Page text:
Uvira: "Stunning" in More Ways than One

Wednesday, August 21, 2013 | Uvira, Democratic Republic of the Congo (map)

Uvira, in all its glory: This is the main road through town.
While in Bujumbura, Rebecca and I drove right across the Burundi-Congo border to Uvira, the town where she is posted for the next year for work. Her move to Uvira coincided with my own to Algeria earlier this summer, so like me she is working to carve out a new home for herself—though in an environment that is considerably more challenging than my own.

I have visited the eastern DRC before, and Rebecca had already given me a sense of what Uvira looked like ("Get ready for it. It's a shithole."), so I felt like I had a good mental picture in advance of what awaited there. It did not disappoint.

Dusty, potholed, and spectacularly rundown, Uvira is what human civilization looks like in the total absence of government. And that is effectively what it is, being a backwater town in a neglected region in one of the world's most dysfunctional and corrupt countries. Signs of public works or public services are hard to recognize.

Rebecca had lived for several years in Goma, a larger city to the north, but found Uvira quite underwhelming by comparison. It was only when she arrived that she learned that the town had been without electricity for the past eight months. (Surprise! For some reason that wasn't mentioned in her offer letter...) To restore power, local residents have been obliged to go door-to-door, collecting funds from their neighbors to finance repairs to busted transformers. Thankfully, Rebecca reported that power returned in her neighborhood a few weeks ago, though it only functions about half the hours in any given day.

The week before my arrival, Rebecca had found a rental house in town, and was at once eager to show me her new home and a bit sheepish at just how basic it was. The smallest ants I had ever seen patrolled the kitchen. ("They're so small, when they get in my food I just don't even bother to pick them out," she sighed.) It was basic, but a home, which she'll spend the next couple weeks outfitting with wooden furniture made locally and nicer amenities brought over from Bujumbura. My visit was a good reminder that, by comparison, the challenges of daily life in Algiers ("Um, sir, can we please get some lemon slices in these waters?") are relatively trivial.

Rebecca packed her bags for the remainder of our East Africa vacation, and we got on the road back toward Burundi. On the way out of town, we managed to find a rather modest restaurant for lunch, and drove by the town's decrepit independence monument and a few other landmarks. As Rebecca wound the car through crowds of goats and children along one particularly congested stretch of road, a man leaned over our windshield and held out a bat by its wings, apparently for sale as a food item.

Uvira is rough, but the lady friend is staying focused on the positives. A haze of dust and mist frequently enfolds the town, but when it lifts, she says, at least the views—of the lake to the east and sweeping mountains to the west—are spectacular. "Even if Uvira is a shithole," she says, "it is a stunning shithole!"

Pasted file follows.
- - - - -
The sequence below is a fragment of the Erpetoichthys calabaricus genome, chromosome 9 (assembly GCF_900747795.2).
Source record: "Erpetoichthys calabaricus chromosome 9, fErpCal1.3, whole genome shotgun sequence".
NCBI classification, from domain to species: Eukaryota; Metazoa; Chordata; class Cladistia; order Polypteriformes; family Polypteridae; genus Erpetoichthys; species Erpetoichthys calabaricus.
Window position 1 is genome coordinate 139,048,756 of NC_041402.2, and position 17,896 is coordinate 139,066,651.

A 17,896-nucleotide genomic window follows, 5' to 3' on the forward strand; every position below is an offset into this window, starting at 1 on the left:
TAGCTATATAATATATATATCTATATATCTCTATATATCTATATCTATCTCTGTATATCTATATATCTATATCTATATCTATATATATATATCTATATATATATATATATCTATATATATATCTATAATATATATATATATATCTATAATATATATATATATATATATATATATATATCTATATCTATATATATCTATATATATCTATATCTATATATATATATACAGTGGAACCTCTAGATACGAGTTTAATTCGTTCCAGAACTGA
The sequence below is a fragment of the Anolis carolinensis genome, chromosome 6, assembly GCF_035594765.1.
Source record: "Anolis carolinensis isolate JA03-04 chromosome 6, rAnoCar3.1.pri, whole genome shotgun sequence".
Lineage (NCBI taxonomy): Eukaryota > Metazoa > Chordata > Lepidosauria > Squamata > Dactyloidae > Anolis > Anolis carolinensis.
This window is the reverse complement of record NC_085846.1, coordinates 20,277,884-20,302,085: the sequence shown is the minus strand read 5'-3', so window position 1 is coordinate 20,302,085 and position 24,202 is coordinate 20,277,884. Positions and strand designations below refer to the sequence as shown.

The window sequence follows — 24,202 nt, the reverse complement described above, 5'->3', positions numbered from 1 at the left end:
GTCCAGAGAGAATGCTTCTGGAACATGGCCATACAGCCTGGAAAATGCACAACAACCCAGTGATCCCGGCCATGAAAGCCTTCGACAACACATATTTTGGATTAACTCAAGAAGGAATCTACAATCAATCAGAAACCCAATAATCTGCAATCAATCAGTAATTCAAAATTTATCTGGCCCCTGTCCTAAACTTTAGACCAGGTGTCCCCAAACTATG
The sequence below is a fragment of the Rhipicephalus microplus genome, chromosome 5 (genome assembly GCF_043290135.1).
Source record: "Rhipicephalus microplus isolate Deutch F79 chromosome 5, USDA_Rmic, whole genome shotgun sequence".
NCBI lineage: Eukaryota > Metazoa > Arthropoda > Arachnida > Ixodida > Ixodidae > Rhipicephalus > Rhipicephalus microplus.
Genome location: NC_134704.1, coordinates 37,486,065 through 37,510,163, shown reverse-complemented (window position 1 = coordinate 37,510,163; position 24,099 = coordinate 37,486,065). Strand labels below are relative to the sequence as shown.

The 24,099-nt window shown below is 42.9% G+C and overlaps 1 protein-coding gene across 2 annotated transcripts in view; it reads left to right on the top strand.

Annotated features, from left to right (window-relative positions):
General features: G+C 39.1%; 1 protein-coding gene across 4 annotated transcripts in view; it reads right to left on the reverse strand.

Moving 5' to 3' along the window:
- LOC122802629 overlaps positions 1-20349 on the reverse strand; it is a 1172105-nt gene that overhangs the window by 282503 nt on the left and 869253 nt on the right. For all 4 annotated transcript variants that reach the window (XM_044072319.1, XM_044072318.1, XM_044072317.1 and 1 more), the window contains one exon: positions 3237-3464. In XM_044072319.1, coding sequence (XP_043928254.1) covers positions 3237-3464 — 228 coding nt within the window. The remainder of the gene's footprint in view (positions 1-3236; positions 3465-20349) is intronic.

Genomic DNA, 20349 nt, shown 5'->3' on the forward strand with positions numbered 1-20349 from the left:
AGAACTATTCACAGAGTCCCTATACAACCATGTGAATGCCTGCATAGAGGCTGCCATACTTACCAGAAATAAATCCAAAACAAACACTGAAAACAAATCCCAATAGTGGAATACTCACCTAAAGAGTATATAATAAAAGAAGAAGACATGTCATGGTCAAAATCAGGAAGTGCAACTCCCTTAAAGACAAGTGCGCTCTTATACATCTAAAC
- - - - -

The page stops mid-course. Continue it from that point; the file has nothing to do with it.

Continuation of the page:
Here are a few more photos to give a further sense of the atmosphere:
Uvira shops
Uvira road
Uvira's tallest building (as far as I could tell)
Monument in Uvira (commemorating Congolese independence?)
Rebecca's neighborhood
At a restaurant, sipping delicious Tembos while waiting for freshly grilled tilapia from the lake.

3 comments:

Maggie Farrand said...

Glad to hear she's focusing on the positives :) Can't wait until she sees Algiers - she won't want to go back...

Fomu28 said...

In as much as you won't like 'Uvira', you should be aware that the people leaving there do not see or comprehend your myopic side of story. It begs a big deal to know which other small towns or zones as we call them you're comparing Uvira to. By the way, some of us were born and brought there without any problem at all even after more than forty years with no government support. Of course, your shit western governments have inflicted much pain to our people in the name of development while stealing our resources. By the way, it is uncultured to us to disguise your host. I hope you and your friend should stop coming to work there. But I think you won't because of the bloody privileges (monies) your earning. So, stop ....your slur, boy!

Ibn Ibn Battuta said...

Mr. Mukendi ("Fomu28") --

You seem quite upset by my observations from Uvira and my characterizations of the town. I stand by them, and by my belief -- reflected in this post and other writings -- that it is lamentable to see a place with as much human potential, plentiful resources, and natural beauty as Uvira so mismanaged as to exist in its current state.

I do not share your belief that "['my'] shit western governments" have created this state of affairs "in the name of development" as you allege. I do not work for any government, "western" or otherwise, but I do care about my country's foreign policy and respect for human rights at home and abroad, and I vote accordingly. I hope that the residents of Uvira (and other towns like it) will work together and press their own leaders to promote much-needed economic development, looking toward other communities on the continent and elsewhere in the world that present successful models.

In my opinion, directing your energies toward such efforts will serve you and your community far better than will insulting visitors.

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